Second, for those who think the 100LL fleet should just buck up and modify their engines to use lower octane fuel, please tell me what modifications are currently available and legal. How likely is it that a company would spend millions to develop and STC such a modification for a small and diminishing aircraft fleet, and how likely is it that the STC would apply across the board to a V-35, a T-210, a Be-58, C414, C421,a Piper Seneca. etc, etc? Further, if all those STC's were in fact developed, how likely is it the cost would be acceptable, especially if it also decreases aircraft performance and thus utility? In the "high performance" aircraft I've flown (V35, B58P, C310, C337,C414, for instance) I've never seen a POH that had alternate power schedules for reduced octane fuel or a notation that it was approved for such. (see next post)

Posted by: warford johnson 11 | March 17, 2011 9:54 AM    Report this comment

I don't know what proportion of flying (in terms of person-hours flown per year)is instructional/recreational and what proportion is for business/personal transportation, nor what percentage of those two groups are flown in aircraft that could use a lower octane fuel tomorrow, were it available. However, I suspect the bulk of the latter group could not do that either practically or legally. I suspect a cataclysmic regulation mandating the elimination of 100LL without a viable, cost effective, 100 octane alternative, would decapitate the business/personal transportation group, which in turn would inevitably do serious damage to the instructional segment and thus to the recreational segments.

Posted by: warford johnson 11 | March 17, 2011 9:55 AM    Report this comment

Pete - Mogas per definition may not contain ethanol - that's a non-starter. But there are quite a few fuel suppliers across the country who are happy to sell ethanol-free fuel to airports as they do for marinas, even when it has disappeared from the corner gas station.

John Johnson - see what AirPlains in Wellington, KS, is doing with Todd Petersen's ADI STCs that allow many higher-compression ratio engines to run on mogas, http://www.airplains.com/index.php/performance/110-adi-press-release

Posted by: Kent Misegades | March 17, 2011 10:04 AM    Report this comment

Kent, That's very interesting. If AirPlains can extend the STC to cover my 414, it doesn't cost an arm and a leg to install on two engines, doesn't void the engine warranties, doesn't require tankering 20 gal of H2O around or otherwise significantly diminish the aircraft's utility, I'll be very interested (and somewhat surprised). Then I'll need to locate the mo-gas on each airport I fly to.

Thanks for the reference - I'll keep an eye on it!

Posted by: warford johnson 11 | March 17, 2011 10:34 AM    Report this comment

The ADI system is projected to cost approximately $15,000 for a twin. Given Lycomings approval of mogas I don't think the warranties would necessarily need to be canceled. Yes you'll have to carry ADI fluid on board but perhaps only ten gallons. That shouldn't have much impact on the utility of the airplane.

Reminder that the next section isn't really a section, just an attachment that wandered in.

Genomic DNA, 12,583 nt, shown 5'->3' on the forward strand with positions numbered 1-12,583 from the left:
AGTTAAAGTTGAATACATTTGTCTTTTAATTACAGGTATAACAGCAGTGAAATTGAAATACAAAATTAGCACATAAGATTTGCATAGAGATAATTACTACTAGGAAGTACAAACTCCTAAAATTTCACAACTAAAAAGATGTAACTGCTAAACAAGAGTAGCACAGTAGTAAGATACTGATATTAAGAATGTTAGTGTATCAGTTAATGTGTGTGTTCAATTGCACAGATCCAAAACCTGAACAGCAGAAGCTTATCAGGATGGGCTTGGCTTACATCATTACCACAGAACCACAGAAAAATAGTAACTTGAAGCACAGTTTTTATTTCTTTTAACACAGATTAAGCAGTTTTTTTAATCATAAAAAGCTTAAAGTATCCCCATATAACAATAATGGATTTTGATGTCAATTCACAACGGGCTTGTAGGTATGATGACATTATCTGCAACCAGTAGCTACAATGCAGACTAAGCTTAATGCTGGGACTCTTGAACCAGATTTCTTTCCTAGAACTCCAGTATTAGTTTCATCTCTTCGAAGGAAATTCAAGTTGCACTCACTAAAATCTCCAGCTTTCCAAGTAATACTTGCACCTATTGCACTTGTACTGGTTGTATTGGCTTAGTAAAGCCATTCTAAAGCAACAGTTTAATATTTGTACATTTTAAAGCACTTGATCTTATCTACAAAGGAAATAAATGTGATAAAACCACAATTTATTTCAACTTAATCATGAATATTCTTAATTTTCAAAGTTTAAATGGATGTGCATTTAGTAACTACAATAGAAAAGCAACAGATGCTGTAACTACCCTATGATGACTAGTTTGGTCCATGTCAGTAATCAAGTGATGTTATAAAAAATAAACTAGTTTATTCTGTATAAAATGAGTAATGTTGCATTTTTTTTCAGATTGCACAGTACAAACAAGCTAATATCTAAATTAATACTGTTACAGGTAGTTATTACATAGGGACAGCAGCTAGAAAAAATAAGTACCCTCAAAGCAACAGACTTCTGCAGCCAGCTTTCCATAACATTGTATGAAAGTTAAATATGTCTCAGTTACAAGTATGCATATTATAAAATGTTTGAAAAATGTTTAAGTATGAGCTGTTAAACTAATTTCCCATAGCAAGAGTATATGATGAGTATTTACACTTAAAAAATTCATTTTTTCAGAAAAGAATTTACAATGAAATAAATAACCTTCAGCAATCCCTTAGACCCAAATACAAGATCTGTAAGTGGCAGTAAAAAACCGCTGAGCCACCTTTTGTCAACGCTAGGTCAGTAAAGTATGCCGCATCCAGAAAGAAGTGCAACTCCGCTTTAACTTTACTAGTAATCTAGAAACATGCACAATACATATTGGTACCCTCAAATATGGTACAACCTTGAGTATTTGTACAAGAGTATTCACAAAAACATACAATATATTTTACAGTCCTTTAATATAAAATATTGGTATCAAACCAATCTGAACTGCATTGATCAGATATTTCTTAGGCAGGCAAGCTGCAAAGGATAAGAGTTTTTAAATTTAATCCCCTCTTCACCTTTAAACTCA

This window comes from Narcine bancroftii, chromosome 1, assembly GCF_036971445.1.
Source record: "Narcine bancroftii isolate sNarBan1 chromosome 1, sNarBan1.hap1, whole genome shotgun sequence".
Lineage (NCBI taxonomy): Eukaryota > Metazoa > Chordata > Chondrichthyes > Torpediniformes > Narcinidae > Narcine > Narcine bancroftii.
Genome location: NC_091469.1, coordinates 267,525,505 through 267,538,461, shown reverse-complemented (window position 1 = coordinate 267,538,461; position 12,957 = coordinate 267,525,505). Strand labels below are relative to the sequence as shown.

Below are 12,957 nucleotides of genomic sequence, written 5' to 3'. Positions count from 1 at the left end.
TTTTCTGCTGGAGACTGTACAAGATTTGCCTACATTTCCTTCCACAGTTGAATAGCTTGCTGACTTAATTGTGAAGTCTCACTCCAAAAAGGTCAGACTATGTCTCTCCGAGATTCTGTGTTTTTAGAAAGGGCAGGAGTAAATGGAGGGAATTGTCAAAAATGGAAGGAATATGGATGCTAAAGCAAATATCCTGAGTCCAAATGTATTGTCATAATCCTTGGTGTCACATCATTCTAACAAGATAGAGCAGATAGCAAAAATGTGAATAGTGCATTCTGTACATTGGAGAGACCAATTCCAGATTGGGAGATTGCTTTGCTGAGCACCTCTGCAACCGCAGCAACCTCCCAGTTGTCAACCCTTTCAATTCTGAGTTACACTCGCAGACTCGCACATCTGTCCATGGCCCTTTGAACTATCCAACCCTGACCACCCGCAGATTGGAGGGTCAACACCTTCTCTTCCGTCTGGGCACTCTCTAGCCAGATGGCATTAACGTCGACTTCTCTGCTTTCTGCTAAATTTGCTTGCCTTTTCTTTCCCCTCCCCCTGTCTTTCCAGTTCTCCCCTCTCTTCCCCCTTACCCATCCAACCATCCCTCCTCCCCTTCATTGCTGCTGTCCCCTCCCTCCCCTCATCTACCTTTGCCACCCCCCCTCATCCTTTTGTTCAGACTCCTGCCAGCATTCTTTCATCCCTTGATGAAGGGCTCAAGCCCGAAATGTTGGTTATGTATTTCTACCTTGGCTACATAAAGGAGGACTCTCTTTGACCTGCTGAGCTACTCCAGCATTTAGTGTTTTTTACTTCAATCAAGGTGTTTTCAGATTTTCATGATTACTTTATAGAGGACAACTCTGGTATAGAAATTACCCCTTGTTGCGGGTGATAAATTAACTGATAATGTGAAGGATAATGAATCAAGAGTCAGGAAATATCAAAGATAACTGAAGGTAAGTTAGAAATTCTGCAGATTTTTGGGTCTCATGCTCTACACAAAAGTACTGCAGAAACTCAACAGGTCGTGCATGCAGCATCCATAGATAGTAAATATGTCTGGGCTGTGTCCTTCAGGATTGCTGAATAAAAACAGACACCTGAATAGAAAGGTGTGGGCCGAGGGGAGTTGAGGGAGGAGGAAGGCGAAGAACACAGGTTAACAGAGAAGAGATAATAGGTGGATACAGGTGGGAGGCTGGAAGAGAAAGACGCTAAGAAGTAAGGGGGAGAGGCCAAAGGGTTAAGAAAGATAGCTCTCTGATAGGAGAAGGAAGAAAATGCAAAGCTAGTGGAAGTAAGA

Posted by: Todd L. Petersen | March 17, 2011 10:49 AM    Report this comment

John, I see the ADI expert Todd Petersen already replied. The Aviation Fuel Club can help you find mogas, www.aviationfuelclub.org

Posted by: Kent Misegades | March 17, 2011 11:00 AM    Report this comment

Thanks again, guys. Very interesting indeed. And again, I'll be very interested if the STC gets extended to C414's and mo-gas becomes more available. Right now the nearest supplier to me is 100nm away.

Posted by: warford johnson 11 | March 17, 2011 11:44 AM    Report this comment

John, nearly the entire focus of the Aviation Fuel Club is to get mogas onto airfields. Join up (it's free) and we can let you know what is happening in your area. Many airports - from CA to ME - are now in the process of adding mogas as an option. Might be one near your home base, who knows?

Posted by: Kent Misegades | March 17, 2011 11:52 AM    Report this comment

The intention is to extend the STC's to airplanes like Navajo's, Chieftains, Bonanza's, and yes, perhaps the 414.

Posted by: Todd L. Petersen | March 17, 2011 12:19 PM    Report this comment

I concur with the comment about needing proof that 100LL is a health threat. I suspect that the author takes the view that lead is bad. 100LL contains lead. 100LL is bad and must be banned.

Using that same reasoning we can assert that mercury is bad. The new curly fry bulbs contain mercury. The new curly fry bulbs are bad and must be banned.

I am not opposed to reducing or eliminating lead in 100LL. Just don't go down a path that mandates high costs for no discernible benefit when you have not provided anything more than emotion for starting the process.

Posted by: Ronald Lee | March 17, 2011 1:57 PM    Report this comment

I suspect that the author takes the view that lead is bad.<<

If you're referring to me, the fact that I described leaded avgas as the world's smallest environmental problem should clue you in to what I think. Lead is bad, but not in the quantities we use in our piddling amount of fuel.